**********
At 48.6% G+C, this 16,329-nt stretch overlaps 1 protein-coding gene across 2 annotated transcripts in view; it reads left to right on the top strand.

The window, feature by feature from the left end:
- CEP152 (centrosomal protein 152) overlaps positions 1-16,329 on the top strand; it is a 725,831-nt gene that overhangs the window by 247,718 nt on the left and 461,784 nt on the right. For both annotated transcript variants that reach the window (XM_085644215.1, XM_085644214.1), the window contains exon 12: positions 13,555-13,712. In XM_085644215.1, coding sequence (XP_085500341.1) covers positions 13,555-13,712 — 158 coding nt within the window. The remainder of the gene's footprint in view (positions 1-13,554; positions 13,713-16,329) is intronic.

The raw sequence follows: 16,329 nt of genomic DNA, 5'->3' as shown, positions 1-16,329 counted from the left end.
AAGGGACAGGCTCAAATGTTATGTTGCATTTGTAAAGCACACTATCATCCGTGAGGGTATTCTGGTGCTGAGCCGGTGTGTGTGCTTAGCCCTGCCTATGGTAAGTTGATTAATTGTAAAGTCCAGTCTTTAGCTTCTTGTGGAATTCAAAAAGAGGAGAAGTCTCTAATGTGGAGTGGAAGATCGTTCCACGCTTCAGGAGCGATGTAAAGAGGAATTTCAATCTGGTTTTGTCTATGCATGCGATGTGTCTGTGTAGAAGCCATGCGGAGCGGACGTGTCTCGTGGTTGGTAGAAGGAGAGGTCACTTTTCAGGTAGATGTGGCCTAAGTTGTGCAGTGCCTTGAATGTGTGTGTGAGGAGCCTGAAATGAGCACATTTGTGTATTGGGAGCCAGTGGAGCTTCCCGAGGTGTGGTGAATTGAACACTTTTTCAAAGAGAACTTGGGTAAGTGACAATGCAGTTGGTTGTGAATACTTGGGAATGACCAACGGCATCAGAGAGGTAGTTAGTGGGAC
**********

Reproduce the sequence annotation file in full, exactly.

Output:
At 48.6% G+C, this 16,329-nt stretch overlaps 1 protein-coding gene across 2 annotated transcripts in view; it reads left to right on the top strand.

The window, feature by feature from the left end:
- CEP152 (centrosomal protein 152) overlaps positions 1-16,329 on the top strand; it is a 725,831-nt gene that overhangs the window by 247,718 nt on the left and 461,784 nt on the right. For both annotated transcript variants that reach the window (XM_085644215.1, XM_085644214.1), the window contains exon 12: positions 13,555-13,712. In XM_085644215.1, coding sequence (XP_085500341.1) covers positions 13,555-13,712 — 158 coding nt within the window. The remainder of the gene's footprint in view (positions 1-13,554; positions 13,713-16,329) is intronic.

The raw sequence follows: 16,329 nt of genomic DNA, 5'->3' as shown, positions 1-16,329 counted from the left end.
AAGGGACAGGCTCAAATGTTATGTTGCATTTGTAAAGCACACTATCATCCGTGAGGGTATTCTGGTGCTGAGCCGGTGTGTGTGCTTAGCCCTGCCTATGGTAAGTTGATTAATTGTAAAGTCCAGTCTTTAGCTTCTTGTGGAATTCAAAAAGAGGAGAAGTCTCTAATGTGGAGTGGAAGATCGTTCCACGCTTCAGGAGCGATGTAAAGAGGAATTTCAATCTGGTTTTGTCTATGCATGCGATGTGTCTGTGTAGAAGCCATGCGGAGCGGACGTGTCTCGTGGTTGGTAGAAGGAGAGGTCACTTTTCAGGTAGATGTGGCCTAAGTTGTGCAGTGCCTTGAATGTGTGTGTGAGGAGCCTGAAATGAGCACATTTGTGTATTGGGAGCCAGTGGAGCTTCCCGAGGTGTGGTGAATTGAACACTTTTTCAAAGAGAACTTGGGTAAGTGACAATGCAGTTGGTTGTGAATACTTGGGAATGACCAACGGCATCAGAGAGGTAGTTAGTGGGAC